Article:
Have you ever wondered how many eggs your ovaries contain ie your ovarian reserve? Or how long they might last?
It’s a fascinating question whose answer began when you were developing inside your mother’s womb.
According to an article in the June 2017 issue of The American Journal of Obstetrics and Gynecology, a woman is born with about 2 million primordial follicles. These are immature egg cells and represent the “pool” of eggs a woman has in her two ovaries.
Each month after puberty, about 25 – 30 of these primordial follicles start to mature and become antral follicles. They are called antral follicles because the egg begins to develop fluid around it called the antrum. Think of it like the yolk of a chicken egg starts to develop an “egg white” around it.
Natural attrition takes a toll on primordial follicles; by the time a woman has her first period that pool of eggs is down to around 400,000.
By the time she reaches her late 30s, the number of follicles has dropped to around 25,000. And just about the same time, the chances for a miscarriage increase.
For women who want to delay having children, or for those who want to extend having children, the question is often raised, “can I still have a baby.” Another way of saying that is “how many eggs are left.” The medical term for that is “ovarian reserve.”
Ovarian reserve is an important concept because it helps you and your doctors know the chances of having a healthy baby at a later time in your reproductive years.
It all depends on a complex combination of your age, genetics and any environmental toxins you might have been exposed to. So the best way to know your ovarian reserve is to test for it.
How do you test for ovarian reserve?
There are several tests that answer that question.
FSH is a hormone measured in blood and it was the first of the tests used to measure ovarian reserve. FSH stands for follicle stimulating hormone. It’s also a test that lets a person know if she is approaching menopause. Basically, as the ovary contains fewer eggs, FSH levels rise. It’s an indirect test and it is a rough estimate. Levels of 10 to 20 IU/ml measured on day 2 – 5 of a menstrual cycle suggest the ovaries are becoming less sensitive and suggest a decreased ovarian reserve.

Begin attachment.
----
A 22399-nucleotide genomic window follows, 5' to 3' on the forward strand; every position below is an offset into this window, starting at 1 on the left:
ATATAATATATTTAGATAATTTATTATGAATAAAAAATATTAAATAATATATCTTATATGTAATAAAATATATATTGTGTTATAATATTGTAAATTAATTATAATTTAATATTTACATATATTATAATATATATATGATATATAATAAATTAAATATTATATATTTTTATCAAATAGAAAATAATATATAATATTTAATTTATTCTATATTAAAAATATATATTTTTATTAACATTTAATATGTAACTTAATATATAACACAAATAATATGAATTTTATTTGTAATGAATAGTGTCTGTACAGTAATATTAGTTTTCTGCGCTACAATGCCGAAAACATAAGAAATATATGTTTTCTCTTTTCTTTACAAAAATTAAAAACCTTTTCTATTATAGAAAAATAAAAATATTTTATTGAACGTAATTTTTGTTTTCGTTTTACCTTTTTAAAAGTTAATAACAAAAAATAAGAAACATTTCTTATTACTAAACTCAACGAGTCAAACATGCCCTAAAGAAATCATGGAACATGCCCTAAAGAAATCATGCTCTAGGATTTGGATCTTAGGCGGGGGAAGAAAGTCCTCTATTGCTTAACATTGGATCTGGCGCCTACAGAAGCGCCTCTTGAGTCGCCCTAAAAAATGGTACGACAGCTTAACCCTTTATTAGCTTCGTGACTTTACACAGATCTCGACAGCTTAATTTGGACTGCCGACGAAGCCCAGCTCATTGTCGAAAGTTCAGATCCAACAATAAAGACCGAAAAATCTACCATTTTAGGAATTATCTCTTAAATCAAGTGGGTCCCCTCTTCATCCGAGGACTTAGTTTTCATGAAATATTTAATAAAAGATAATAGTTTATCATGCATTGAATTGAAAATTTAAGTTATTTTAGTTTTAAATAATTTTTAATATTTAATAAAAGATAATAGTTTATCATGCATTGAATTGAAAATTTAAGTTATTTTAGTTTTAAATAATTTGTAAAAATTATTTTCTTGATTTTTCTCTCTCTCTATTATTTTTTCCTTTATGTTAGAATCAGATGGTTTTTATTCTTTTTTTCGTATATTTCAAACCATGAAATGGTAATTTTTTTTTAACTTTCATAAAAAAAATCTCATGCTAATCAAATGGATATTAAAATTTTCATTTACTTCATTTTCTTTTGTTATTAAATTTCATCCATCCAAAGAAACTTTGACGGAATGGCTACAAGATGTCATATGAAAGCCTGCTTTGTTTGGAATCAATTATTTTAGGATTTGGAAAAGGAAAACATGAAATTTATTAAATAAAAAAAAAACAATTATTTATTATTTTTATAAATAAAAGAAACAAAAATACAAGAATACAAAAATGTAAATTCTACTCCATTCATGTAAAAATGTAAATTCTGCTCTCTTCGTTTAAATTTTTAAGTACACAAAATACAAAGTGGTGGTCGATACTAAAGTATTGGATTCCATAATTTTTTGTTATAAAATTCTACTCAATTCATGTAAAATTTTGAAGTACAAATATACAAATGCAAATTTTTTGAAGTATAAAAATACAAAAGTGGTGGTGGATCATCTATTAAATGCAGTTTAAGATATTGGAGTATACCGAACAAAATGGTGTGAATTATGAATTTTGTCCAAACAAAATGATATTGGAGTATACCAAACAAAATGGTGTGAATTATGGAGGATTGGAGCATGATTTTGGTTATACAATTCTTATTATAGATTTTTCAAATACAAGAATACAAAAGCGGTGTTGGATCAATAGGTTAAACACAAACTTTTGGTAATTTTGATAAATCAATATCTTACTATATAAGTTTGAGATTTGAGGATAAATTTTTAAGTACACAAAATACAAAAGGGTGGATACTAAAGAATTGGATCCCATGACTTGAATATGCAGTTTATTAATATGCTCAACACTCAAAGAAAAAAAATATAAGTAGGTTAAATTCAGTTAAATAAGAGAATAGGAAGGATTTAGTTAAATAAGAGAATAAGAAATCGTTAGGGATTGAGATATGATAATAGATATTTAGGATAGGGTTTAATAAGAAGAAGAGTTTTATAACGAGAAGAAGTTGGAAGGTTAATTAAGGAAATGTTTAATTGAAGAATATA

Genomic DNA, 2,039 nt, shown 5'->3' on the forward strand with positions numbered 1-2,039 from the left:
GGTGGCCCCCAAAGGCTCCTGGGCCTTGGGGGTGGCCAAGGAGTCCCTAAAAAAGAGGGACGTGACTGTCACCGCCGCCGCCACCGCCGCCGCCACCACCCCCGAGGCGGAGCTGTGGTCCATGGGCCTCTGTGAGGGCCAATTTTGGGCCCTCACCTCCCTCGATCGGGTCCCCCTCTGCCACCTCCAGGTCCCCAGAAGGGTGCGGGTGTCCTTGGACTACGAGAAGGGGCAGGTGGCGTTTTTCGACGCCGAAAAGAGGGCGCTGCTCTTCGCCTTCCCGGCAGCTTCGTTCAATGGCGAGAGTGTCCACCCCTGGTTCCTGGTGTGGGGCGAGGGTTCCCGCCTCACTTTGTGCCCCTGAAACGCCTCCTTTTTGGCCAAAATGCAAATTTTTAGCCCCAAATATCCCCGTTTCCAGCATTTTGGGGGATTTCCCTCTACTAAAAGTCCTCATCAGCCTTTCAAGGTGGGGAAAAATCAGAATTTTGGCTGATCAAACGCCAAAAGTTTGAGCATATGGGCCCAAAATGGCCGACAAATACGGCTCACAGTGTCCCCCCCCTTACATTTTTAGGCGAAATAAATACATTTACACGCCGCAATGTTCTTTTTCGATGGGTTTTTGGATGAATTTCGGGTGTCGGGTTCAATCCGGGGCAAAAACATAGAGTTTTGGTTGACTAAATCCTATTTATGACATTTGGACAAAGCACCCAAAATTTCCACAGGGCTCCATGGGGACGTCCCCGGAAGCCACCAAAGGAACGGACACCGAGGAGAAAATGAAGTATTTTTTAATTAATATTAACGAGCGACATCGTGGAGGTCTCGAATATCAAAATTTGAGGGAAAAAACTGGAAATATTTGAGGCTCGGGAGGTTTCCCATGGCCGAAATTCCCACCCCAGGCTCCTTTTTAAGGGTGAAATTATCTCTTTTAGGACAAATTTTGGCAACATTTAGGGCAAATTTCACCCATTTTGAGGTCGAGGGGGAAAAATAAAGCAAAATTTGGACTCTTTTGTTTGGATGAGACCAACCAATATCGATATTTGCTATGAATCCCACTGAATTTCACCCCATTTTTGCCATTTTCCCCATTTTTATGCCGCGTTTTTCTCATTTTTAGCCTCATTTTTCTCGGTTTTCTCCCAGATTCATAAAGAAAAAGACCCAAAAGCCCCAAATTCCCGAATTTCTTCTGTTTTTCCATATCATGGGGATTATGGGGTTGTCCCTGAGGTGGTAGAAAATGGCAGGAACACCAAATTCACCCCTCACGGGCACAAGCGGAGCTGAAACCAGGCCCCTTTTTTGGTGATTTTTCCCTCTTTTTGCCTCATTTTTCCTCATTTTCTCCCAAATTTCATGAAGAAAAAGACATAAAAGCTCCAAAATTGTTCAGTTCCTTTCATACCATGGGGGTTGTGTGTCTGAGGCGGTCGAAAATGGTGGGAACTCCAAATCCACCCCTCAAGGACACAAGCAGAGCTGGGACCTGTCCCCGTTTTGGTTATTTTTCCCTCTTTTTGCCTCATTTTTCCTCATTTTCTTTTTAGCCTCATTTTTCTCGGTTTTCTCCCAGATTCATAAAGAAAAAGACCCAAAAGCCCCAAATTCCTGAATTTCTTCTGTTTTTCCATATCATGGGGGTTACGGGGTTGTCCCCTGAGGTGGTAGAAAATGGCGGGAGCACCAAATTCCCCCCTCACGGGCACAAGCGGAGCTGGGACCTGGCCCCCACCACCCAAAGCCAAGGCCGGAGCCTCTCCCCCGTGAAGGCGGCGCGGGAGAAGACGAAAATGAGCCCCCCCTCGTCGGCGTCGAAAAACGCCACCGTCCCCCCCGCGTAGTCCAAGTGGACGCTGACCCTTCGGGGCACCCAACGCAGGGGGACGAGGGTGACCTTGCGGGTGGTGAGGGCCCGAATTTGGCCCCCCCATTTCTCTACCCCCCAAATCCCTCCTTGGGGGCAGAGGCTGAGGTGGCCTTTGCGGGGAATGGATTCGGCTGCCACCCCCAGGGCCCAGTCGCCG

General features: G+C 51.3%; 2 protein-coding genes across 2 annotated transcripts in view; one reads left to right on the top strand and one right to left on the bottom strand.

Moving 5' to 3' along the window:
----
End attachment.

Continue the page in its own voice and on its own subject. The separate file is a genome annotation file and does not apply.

Antimullerian Homone (AMH) levels are another blood test for ovarian reserve. AMH is made exclusively by small antral follicles. Levels of AMH start to rise in adolescence as more eggs begin to develop and peak at around age 25. By the time of menopause, the blood levels of AMH are undetectable.
Levels of 0.1 – 1.66 ng/ml suggest a lower level of ovarian reserve. Higher AMH levels suggest more ovarian reserve and lower levels than 0.1 ng/ml suggest even lower ovarian reserve. A 25 year old woman might be expected to have an AMH level of 3.0 ng/ml, a 30 year old might be expected to have a level of 2.5 ng/ml, and a 35 year old a level of 1.5 ng/ml. You can see how age plays a role. Smoking, low vitamin D levels and obesity lower AMH levels.
Antral follicle count (AFC) is the third measure of how many eggs in your basket. This is a test that is what it sounds like, getting a pelvic ultrasound on day 2 to 4 of your cycle and counting how many antral follicles are present. The diameter of the fluid that surrounds each egg is measured and for this test is 2-10 mm.
Find less than 3 to 4 antral follicles with a diameter of 2-10mm is an indicator of low ovarian reserve.
How do these tests help you?
First of all, they are only rough estimates. You can’t tell with one of these tests if you can still get pregnant or what day you will go into menopause. They aren’t that specific.
They can tell you that if your test suggests low ovarian reserve and you want to have a baby, start now. You may or may not be successful, but waiting is not an option.
And if you’re wondering if menopause is getting closer, you can find that out. However, not any more specifically than within the next few years. It’s just not more specific that than. But it will give you an idea of how many eggs are still in your basket.
In the next post, I’ll explain how knowing how many eggs in your basket can help you make decisions about fertility and early menopause. Stay tuned…
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